Rick Pagano directs the cast of Cameron Goodman (Nick Cannon presents: Wild and Out), Sean Huze (The Sand Storm, In The Valley of Elah), Damien Leake (Boston Legal), Vanessa Martinez (Lone Star, Limbo, Casa de los babys), Amy Moorman (North Of Providence, Madwoman of Chaillot, Gang Related and Adult Education) Navid Negahban (Law & Order, Shark and The Closer ), Rashaan Nall (The Minor Accomplishments of Jackie Woodman, Cuts and One on One) Karl Risinger (NYPD Blue, The Practice) Blake Robbins (OZ, The O.C., Firefly), Sarah Rosenberg (Foxfire, Shooting Nick, Cold Case), and Roberto Sanchez (2 Fast2Furious, Our Lady of 121st Street, Mating Dance of the Werewolf ). THE WOLF is produced by The VetStage Foundation, Iraq and Afghanistan Veterans of America and Anita J. Lee.

THE WOLF, deals with Post-Traumatic Stress Disorder brought about by the experience of combat in Iraq. The VetStage Foundation is a non-profit theatre company founded by Huze to help combat veterans work through their combat experiences in a creative way. In writing The Sand Storm, LA Times (Recommended), The Washington Post (Editors Pick) and Backstage West (Critics Pick), Huze was able to take back his voice after fighting in Iraq. He started VetStage to offer the same opportunity to his fellow Veterans. VetStage Foundation offers workshops and classes to support our Veterans’ transition back into civilian life by writing, acting and working in live theatre in Los Angeles.

Rick Pagano (Director) Three-time Emmy nominee, Rick Pagano is proud to be directing the world premiere of THE WOLFIn L.A. he has directed his plays Goose Amid the Revolt, My Italian Cafe, Even Assholes go to Heaven, Ten Tricks, Eldon Corvet's Karaoke and Career Counseling Weekend Retreat, Hanging Alice; Robert Litz’s Mobile Hymn and Rope of Smoke; J.D. Johnston’s All Good Horses; & Eugene Ionesco’s Exercises de Conversation.

Mr. Pagano recently completed post-production for the feature film adaptation of 10 Tricks for Shoreline Entertainment; and he is currently prepping a feature film production of My Italian Café, which he will also direct.

Mr. Pagano has cast more that 60 features over a twenty-year career, including Hotel Rwanda, Sky Captain and the World of Tomorrow, Rudy, Drugstore Cowboy, Alien Resurrection, Point Break, Say Anything and recently, X Men 3, 88 Minutes, Stardust, Nobel Son, and What Love Is. He has also worked in television, casting such hit shows as 24, Picket Fences, and Chicago Hope. He has also cast over 100 productions for theater around the U.S. including the Mark Taper Forum, La Jolla Playhouse, Lincoln Center, and Broadway.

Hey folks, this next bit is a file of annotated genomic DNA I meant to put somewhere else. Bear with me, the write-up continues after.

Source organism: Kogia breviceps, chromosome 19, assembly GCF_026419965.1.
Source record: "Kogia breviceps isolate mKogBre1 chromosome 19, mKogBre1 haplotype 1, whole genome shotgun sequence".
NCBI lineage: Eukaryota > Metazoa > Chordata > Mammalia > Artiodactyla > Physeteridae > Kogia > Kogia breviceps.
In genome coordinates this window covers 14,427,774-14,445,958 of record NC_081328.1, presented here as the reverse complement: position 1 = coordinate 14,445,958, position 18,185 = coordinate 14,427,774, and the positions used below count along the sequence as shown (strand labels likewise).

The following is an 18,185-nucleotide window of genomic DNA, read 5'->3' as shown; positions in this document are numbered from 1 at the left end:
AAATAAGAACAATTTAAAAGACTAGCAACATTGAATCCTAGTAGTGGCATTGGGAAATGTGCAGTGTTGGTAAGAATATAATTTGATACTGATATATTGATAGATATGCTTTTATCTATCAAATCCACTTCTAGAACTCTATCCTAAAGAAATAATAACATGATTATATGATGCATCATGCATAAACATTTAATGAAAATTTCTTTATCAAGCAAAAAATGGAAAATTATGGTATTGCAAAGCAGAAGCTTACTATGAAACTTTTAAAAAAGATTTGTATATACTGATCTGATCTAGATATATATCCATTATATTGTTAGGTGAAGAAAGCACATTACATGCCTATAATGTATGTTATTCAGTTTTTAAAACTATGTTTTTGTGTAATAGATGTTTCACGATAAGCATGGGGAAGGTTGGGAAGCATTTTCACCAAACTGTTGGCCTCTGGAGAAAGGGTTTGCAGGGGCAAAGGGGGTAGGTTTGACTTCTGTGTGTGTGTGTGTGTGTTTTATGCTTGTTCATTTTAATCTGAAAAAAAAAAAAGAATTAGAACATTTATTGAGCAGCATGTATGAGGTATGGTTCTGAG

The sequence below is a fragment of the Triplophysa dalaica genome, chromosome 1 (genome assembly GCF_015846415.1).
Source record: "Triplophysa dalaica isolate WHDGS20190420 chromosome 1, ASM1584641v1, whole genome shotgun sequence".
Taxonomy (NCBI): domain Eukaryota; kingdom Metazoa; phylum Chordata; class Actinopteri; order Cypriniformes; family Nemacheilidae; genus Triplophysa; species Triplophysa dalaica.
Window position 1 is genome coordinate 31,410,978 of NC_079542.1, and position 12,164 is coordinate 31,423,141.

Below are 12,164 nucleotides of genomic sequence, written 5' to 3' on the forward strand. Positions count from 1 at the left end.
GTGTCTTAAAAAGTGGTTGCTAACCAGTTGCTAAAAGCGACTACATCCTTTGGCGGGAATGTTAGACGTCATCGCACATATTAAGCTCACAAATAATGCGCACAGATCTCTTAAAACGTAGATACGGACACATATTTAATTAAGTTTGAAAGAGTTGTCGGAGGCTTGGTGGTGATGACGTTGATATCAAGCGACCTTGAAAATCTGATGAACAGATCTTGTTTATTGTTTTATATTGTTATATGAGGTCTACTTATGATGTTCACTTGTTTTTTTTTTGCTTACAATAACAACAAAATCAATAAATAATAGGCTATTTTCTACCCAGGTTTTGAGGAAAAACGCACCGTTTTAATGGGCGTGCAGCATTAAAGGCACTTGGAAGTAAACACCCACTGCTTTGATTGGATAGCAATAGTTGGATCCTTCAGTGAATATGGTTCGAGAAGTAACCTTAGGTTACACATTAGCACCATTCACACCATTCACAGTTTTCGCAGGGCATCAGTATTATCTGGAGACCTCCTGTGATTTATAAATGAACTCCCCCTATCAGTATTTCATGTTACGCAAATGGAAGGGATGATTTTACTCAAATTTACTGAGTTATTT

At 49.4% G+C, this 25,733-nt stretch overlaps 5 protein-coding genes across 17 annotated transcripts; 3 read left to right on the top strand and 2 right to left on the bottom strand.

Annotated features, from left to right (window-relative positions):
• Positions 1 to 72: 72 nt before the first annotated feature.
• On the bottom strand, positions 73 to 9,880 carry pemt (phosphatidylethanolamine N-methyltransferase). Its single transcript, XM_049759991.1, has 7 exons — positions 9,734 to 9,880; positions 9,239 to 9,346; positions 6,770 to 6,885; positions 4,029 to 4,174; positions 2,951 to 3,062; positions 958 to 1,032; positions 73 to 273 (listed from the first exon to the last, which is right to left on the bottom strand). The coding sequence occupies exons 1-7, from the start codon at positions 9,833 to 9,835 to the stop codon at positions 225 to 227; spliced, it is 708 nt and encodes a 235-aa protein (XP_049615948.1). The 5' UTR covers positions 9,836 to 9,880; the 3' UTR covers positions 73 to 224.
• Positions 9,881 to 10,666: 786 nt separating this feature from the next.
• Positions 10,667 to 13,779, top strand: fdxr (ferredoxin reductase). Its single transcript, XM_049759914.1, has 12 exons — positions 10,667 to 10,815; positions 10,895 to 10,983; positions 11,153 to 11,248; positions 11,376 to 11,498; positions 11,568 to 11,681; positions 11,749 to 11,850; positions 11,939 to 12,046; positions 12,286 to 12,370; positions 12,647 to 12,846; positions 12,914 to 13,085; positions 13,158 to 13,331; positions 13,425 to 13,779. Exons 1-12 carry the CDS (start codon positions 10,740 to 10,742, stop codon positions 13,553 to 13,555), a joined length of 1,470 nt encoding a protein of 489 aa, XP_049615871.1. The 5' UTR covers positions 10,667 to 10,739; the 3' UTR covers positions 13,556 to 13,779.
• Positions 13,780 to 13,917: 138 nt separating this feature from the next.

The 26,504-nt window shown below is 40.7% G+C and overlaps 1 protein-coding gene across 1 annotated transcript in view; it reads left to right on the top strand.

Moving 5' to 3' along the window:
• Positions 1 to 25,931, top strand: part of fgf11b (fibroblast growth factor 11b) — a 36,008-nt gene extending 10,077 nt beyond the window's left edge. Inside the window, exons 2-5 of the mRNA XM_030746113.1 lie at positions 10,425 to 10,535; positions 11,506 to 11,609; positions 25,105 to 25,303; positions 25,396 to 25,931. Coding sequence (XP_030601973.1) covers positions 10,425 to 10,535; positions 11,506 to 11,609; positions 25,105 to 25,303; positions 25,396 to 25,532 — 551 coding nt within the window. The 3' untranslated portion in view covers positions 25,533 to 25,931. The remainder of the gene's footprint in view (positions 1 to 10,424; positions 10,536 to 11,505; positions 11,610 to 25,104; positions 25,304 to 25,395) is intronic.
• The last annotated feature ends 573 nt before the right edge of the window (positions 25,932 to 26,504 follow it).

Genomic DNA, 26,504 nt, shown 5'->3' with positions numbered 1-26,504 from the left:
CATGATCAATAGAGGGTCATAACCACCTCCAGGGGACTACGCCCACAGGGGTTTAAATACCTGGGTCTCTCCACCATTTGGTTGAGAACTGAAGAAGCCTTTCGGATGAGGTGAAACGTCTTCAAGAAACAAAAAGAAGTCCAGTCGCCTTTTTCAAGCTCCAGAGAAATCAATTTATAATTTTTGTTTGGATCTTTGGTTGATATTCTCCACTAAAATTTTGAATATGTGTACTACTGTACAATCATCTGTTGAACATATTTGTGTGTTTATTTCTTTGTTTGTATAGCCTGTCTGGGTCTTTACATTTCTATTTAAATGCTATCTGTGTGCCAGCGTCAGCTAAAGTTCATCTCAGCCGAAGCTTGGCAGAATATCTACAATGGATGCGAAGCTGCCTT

Cameron Goodman (Kelly Pickett) Cameron Goodman is blossoming into one of the most exciting young talents in Hollywood. The Texas beauty landed in Hollywood by way of Washington D.C. and is quickly making her mark as a versatile and sought-after actor. She will soon be seen in several TV and Film projects including the feature film, Rise starring Lucy Liu and Nick Lachey. Cameron’s recent guest starring roles include turns on Shark, CSI: NY, Cold Case, Sons and Daughters as well as a recurring role on the popular Disney series The Suite Life of Zack and Cody. Cameron is also well known to MTV audiences as a series regular on Nick Cannon’s improv show Wild n’ Out.

Sean Huze (Joey Dallriva) Sean Huze, originally from Baton Rouge, LA, served as a U.S. Marine from 2001 – 2005 in the infantry field with 2nd Light Armored Reconnaissance Battalion. On February 6, 2003 he deployed as part of Operation Iraqi Freedom. 2nd LAR saw action from Nasirya to Tikrit. Sean was awarded a Certificate of Commendation, Navy and Marine Corps Achievement Medal, Combat Action Ribbon, Meritorious Promotion, Presidential Unit Citation, Iraq Campaign Medal, Global War on Terrorism Expeditionary Medal, Global War on Terrorism Service Medal, Good Conduct Medal, National Defense Service Medal, & Sea Service Deployment Ribbon.

Upon returning from Iraq, he authored the critically acclaimed play, The Sand Storm, which ran in Washington, D.C. after two successful runs in Los Angeles, with a European debut in March 2007 in Germany. His second play Weasel made its debut in September 2005 at The Kennedy Center’s Page 2 Stage Festival. In 2006 he completed his first film project, Homecoming, which focuses on Post Traumatic Stress Disorder. As an actor, Sean can be seen in Paul Haggis’ new film In the Valley of Elah, with Tommy Lee Jones, Charlize Theron, and Susan Sarandon.

Damien Leake (Father Lawrence) Mr. Leake (US Army Veteran) has performed as an actor/ singer/ dancer/ director/ musician/ composer/ musical director/ vocal arranger/ playwright/ stage fight choreographer and ventriloquist at various points in his 37-plus-year year career. His many feature film credits include: Apocalypse Now, Serpico, The Cotton Club, Sea of Love, Born on the Fourth of July, The Devil’s Own, and the Rick Pagano directed, 10 Tricks. Damien has also amassed dozens of credits on the small screen beginning with a starring role in the television movie, Medal of Honor Rag. He has also appeared on Law & Order, The Ghost Whisperer, Alias, Boston Legal and The West Wing.

Vanessa Martinez (Theresa Dallriva) The Texas native began her professional acting career in commercials while still in the eighth grade. She made her feature film debut in John Sayles’ Lone Star, playing Young Pilar. She went on to star in two other John Sayles films, Casa de los babys and Limbo, for which she was nominated for an Independent Spirit Award in the Best Supporting Actress category. The Wolf is Vanessa’s stage debut.

Amy Moorman (Catherine Dallriva) Amy Moorman recently moved to Los Angeles from NYC where she appeared in productions including North of Providence (Bleecker Street Theatre), Garbo’s Last Walk (New Dramatists), and Sugar and Spice (Vital Theatre Company). Favorite local theatre credits include Madwoman of Chaillot (Odyssey Theatre) and Inspecting Carol (Long Beach Theatre). Featur